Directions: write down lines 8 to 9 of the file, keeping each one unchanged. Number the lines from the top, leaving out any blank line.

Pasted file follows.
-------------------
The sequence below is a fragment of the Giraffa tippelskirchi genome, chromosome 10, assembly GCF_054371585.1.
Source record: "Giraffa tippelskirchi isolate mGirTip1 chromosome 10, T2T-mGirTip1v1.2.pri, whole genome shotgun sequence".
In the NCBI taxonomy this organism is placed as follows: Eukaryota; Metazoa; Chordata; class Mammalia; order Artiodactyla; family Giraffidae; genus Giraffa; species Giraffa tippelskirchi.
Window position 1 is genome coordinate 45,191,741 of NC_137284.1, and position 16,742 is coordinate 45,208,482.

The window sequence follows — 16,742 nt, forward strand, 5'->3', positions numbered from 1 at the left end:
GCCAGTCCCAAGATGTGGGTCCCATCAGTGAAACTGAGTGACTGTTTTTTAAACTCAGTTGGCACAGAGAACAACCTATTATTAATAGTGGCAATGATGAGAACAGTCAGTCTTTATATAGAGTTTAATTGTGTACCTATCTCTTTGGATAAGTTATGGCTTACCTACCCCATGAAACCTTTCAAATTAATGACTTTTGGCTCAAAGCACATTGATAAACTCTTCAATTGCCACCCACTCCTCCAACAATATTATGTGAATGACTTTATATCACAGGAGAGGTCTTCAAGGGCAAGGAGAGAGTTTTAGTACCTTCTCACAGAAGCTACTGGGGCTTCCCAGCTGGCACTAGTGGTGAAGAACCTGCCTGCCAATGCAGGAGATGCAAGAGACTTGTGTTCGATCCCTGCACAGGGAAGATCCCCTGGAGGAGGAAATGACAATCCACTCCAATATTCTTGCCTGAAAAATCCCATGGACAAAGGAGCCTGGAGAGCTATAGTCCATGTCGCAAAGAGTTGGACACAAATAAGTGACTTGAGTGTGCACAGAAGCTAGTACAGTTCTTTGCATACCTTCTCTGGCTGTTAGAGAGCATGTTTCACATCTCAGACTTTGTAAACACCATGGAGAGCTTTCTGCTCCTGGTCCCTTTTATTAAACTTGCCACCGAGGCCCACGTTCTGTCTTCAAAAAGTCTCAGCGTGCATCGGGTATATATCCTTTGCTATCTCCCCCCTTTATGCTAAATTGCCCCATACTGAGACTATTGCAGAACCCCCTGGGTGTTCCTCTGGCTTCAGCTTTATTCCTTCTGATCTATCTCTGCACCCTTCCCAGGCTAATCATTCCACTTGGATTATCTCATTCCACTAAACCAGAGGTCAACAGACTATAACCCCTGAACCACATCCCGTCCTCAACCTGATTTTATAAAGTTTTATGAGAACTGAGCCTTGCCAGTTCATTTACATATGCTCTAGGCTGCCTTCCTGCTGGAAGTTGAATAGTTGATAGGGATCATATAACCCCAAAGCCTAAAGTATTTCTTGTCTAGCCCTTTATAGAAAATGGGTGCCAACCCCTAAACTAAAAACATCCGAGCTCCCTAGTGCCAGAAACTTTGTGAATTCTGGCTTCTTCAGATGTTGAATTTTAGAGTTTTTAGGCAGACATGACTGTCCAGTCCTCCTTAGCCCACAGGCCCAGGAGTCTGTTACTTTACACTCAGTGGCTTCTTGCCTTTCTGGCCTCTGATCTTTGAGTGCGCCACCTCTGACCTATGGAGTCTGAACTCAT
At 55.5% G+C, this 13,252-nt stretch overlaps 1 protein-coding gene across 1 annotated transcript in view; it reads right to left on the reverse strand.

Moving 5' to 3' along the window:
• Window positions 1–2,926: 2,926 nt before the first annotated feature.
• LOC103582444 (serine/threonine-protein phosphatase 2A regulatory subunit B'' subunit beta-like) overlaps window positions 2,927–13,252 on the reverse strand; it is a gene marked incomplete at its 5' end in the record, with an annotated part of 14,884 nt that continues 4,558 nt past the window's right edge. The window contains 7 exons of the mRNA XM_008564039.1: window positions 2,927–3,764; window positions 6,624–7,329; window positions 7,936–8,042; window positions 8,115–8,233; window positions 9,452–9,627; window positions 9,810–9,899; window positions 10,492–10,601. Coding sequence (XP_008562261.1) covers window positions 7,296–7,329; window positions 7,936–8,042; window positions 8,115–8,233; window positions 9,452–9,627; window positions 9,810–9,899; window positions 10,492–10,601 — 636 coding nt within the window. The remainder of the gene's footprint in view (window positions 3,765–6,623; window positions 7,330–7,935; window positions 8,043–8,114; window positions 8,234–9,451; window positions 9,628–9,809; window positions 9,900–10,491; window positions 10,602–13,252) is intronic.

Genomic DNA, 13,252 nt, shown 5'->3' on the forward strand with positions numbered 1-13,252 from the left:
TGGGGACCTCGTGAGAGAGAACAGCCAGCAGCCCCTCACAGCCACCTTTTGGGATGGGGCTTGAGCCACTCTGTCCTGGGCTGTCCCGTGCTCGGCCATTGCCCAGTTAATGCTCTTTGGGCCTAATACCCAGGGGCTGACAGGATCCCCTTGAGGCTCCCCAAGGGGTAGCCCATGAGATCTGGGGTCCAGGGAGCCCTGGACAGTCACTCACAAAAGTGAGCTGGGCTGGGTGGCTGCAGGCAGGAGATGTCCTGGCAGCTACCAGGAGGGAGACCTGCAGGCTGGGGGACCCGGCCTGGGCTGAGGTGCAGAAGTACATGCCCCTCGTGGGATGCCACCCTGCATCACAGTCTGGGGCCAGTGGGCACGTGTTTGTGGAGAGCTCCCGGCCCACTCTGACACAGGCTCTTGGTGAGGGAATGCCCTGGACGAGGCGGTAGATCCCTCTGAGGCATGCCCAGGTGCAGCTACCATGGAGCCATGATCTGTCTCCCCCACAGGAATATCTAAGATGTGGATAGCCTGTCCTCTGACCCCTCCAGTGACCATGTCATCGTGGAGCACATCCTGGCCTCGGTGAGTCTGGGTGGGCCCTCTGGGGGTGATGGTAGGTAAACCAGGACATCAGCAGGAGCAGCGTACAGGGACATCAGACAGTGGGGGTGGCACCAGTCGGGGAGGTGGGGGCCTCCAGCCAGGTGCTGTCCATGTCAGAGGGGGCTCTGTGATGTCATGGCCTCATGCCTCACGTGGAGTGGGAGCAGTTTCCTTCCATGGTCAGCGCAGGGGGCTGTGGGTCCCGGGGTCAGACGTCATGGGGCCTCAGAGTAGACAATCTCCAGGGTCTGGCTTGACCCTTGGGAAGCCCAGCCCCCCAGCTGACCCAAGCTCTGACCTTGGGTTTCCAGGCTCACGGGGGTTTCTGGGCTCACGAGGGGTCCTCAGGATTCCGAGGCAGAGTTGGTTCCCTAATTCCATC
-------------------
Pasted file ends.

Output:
Moving 5' to 3' along the window:
• Window positions 1–2,926: 2,926 nt before the first annotated feature.